Saturday, 6 October 2007

Thanksgiving and the One Hundred Things

Back in the Summer, Pea at the Mustard Seed Journal wrote a post about what many of the people at the Riot for Austerity 90% Reduction group were doing as part of their efforts to reduce life's excesses. To really examine which possessions are necessary ones. The idea was to come up with a list of 100 versatile belongings, considered essential by that person to live one's life. One of the Rioters proposed some guidelines, and online discussion ensued.

I didn't partake in the discussion (I'm still more of a lurker in the 90% Reduction group, even though I'm also working on the 90% reduction goals), but after reading Pea's article the idea has been in the back of my mind. As Canadian Thanksgiving approaches, it's been much more in the front of my mind. I find myself looking at things here at home and asking myself, "Would that [insert doodad here] be on my list?" Most of the time I can quickly answer, "No."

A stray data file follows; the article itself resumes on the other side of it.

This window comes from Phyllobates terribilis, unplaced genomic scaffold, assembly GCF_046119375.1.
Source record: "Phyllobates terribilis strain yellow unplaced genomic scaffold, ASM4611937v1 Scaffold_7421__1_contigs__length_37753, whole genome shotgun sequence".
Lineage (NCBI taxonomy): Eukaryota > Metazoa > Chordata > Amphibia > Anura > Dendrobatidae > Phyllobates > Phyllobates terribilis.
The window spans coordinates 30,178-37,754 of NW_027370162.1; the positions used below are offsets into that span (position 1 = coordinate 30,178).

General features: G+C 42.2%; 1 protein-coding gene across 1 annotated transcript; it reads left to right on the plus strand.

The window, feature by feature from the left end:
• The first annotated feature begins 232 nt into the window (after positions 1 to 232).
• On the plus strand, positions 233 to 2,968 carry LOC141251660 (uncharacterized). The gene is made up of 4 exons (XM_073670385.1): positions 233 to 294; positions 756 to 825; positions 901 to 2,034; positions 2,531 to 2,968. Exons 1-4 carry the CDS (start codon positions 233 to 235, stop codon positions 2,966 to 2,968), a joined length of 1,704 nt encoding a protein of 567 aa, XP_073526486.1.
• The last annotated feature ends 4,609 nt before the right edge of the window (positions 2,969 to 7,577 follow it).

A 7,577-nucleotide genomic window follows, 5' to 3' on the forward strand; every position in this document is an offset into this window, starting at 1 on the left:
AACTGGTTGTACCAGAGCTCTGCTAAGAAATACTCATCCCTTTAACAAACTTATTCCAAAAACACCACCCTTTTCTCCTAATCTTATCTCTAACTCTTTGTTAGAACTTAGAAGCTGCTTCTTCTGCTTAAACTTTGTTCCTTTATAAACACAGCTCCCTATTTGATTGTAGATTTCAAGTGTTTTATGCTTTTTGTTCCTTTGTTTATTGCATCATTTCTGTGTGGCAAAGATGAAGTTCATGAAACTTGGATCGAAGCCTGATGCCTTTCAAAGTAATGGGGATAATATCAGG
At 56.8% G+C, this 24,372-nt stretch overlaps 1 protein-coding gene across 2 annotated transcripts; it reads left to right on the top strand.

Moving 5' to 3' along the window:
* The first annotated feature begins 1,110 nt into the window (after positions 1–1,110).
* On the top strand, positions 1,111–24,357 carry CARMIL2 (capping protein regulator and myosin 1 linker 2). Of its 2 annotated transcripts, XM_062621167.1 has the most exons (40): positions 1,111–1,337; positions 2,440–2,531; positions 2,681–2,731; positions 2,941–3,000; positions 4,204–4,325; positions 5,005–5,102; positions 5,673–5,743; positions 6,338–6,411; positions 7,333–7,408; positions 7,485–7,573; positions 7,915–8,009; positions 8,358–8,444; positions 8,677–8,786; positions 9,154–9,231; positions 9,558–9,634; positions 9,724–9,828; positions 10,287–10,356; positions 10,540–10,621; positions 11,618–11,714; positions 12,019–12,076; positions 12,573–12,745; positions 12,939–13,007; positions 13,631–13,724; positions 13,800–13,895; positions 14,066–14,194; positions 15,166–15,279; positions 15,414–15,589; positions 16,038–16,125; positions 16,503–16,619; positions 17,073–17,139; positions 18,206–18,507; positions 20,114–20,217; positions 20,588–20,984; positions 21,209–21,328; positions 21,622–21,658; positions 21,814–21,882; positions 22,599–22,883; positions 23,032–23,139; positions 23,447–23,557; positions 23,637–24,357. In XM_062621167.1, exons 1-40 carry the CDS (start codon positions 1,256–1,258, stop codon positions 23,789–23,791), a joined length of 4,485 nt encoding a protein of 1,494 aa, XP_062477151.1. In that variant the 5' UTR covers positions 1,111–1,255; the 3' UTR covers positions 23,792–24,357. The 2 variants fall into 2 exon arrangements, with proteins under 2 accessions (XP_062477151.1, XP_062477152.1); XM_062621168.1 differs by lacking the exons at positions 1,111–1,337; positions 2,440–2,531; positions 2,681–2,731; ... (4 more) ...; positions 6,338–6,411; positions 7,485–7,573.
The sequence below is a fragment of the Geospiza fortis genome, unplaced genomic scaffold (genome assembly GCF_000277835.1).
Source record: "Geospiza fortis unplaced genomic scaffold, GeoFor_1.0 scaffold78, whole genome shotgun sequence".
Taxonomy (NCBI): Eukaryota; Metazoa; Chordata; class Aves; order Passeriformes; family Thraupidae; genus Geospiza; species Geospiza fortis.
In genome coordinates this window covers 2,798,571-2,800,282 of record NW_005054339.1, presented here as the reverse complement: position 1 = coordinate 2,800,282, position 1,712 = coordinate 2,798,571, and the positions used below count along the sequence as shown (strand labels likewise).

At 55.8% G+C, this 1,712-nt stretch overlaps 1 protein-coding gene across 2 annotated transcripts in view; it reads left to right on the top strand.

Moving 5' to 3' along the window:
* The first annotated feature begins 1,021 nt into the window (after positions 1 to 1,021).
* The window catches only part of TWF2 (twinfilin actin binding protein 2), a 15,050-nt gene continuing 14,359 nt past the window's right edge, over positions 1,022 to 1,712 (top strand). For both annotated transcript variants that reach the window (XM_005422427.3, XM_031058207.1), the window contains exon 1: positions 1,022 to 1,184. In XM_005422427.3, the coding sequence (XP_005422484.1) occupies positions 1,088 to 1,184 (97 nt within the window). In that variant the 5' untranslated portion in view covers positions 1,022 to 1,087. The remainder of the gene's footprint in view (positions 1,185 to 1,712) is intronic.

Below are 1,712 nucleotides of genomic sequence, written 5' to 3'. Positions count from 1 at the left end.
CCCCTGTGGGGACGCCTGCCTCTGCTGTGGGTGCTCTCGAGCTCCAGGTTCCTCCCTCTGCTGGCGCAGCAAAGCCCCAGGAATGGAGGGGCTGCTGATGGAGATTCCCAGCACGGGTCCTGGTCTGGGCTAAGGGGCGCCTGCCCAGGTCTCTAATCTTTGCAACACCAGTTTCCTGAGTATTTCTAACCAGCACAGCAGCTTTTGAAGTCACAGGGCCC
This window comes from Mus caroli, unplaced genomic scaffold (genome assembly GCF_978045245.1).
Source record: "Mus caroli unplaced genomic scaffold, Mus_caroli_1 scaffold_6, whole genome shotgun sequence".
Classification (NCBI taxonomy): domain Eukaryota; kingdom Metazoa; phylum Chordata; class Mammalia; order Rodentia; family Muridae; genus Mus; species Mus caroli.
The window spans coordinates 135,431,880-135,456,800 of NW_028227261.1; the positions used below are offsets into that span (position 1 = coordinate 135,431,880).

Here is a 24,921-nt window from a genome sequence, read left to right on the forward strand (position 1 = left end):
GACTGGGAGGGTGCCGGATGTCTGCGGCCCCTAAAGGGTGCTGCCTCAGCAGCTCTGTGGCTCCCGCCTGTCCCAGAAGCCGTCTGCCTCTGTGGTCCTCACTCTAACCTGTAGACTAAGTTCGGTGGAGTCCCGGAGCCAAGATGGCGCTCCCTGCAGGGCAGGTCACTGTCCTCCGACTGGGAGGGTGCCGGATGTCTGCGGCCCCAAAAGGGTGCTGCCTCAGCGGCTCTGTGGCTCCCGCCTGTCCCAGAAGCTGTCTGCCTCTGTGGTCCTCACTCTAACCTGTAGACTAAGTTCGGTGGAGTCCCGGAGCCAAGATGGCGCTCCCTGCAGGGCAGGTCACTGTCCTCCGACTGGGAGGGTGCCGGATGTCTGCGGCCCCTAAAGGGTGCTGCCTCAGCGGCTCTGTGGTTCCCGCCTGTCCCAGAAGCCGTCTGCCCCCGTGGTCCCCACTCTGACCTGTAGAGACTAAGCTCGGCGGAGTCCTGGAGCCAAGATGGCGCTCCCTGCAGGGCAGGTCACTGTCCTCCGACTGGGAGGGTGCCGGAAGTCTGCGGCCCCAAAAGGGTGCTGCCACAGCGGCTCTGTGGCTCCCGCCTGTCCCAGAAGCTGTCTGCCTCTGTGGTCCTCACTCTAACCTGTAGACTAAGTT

I have so much stuff. We have so much stuff. Most of this stuff I/we do not need. I have over 100 books, let alone all the other stuff. I have a cozy home, food to eat, clothes to wear, a good job, and a family to love and love me back. For these things I am truly thankful. What do I need with all this other stuff?

As I looked around and saw all the things that wouldn't be on my list, my perspective shifted and suddenly I felt lighter, even relieved somehow. I like these things I have around me, but I don't need them. I became more detached from them, right then, in that moment. I need to find at least some of these things a better home.

I'll ask the same question Pea asked: What would be on your list? And my own question: what wouldn't be?
Chapter 48

Pursue knowledge, daily gain
Pursue Tao, daily loss

Loss and more loss
Until one reaches unattached action
With unattached action, there is nothing one cannot do

Take the world by constantly applying non-interference
The one who interferes is not qualified to take the world

Tao Te Ching, translated by Derek Lin
Image courtesy this flickr site

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